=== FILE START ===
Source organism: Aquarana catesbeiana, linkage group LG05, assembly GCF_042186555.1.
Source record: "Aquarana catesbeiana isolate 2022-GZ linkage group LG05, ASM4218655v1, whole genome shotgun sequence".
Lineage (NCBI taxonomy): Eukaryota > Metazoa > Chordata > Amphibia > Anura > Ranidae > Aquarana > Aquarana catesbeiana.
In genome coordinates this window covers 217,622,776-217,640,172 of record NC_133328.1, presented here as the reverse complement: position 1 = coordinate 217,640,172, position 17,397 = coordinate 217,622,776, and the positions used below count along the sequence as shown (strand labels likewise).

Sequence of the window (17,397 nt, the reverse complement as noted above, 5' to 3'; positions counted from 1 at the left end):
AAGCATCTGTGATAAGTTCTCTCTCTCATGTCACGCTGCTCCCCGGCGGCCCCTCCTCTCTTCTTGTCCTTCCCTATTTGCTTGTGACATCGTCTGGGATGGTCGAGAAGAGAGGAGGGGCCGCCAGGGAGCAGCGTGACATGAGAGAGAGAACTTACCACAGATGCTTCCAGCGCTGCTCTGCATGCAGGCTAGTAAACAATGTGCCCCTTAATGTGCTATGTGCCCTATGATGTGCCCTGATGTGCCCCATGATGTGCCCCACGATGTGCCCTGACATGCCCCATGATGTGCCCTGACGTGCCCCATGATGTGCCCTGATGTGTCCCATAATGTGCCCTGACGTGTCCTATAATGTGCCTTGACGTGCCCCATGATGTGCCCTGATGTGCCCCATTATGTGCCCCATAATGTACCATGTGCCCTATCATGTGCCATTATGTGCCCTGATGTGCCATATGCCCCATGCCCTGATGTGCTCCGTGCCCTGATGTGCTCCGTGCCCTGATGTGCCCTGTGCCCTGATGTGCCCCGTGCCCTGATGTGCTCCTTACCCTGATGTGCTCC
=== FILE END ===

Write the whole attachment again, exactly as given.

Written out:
Source organism: Aquarana catesbeiana, linkage group LG05, assembly GCF_042186555.1.
Source record: "Aquarana catesbeiana isolate 2022-GZ linkage group LG05, ASM4218655v1, whole genome shotgun sequence".
Lineage (NCBI taxonomy): Eukaryota > Metazoa > Chordata > Amphibia > Anura > Ranidae > Aquarana > Aquarana catesbeiana.
In genome coordinates this window covers 217,622,776-217,640,172 of record NC_133328.1, presented here as the reverse complement: position 1 = coordinate 217,640,172, position 17,397 = coordinate 217,622,776, and the positions used below count along the sequence as shown (strand labels likewise).

Sequence of the window (17,397 nt, the reverse complement as noted above, 5' to 3'; positions counted from 1 at the left end):
AAGCATCTGTGATAAGTTCTCTCTCTCATGTCACGCTGCTCCCCGGCGGCCCCTCCTCTCTTCTTGTCCTTCCCTATTTGCTTGTGACATCGTCTGGGATGGTCGAGAAGAGAGGAGGGGCCGCCAGGGAGCAGCGTGACATGAGAGAGAGAACTTACCACAGATGCTTCCAGCGCTGCTCTGCATGCAGGCTAGTAAACAATGTGCCCCTTAATGTGCTATGTGCCCTATGATGTGCCCTGATGTGCCCCATGATGTGCCCCACGATGTGCCCTGACATGCCCCATGATGTGCCCTGACGTGCCCCATGATGTGCCCTGATGTGTCCCATAATGTGCCCTGACGTGTCCTATAATGTGCCTTGACGTGCCCCATGATGTGCCCTGATGTGCCCCATTATGTGCCCCATAATGTACCATGTGCCCTATCATGTGCCATTATGTGCCCTGATGTGCCATATGCCCCATGCCCTGATGTGCTCCGTGCCCTGATGTGCTCCGTGCCCTGATGTGCCCTGTGCCCTGATGTGCCCCGTGCCCTGATGTGCTCCTTACCCTGATGTGCTCC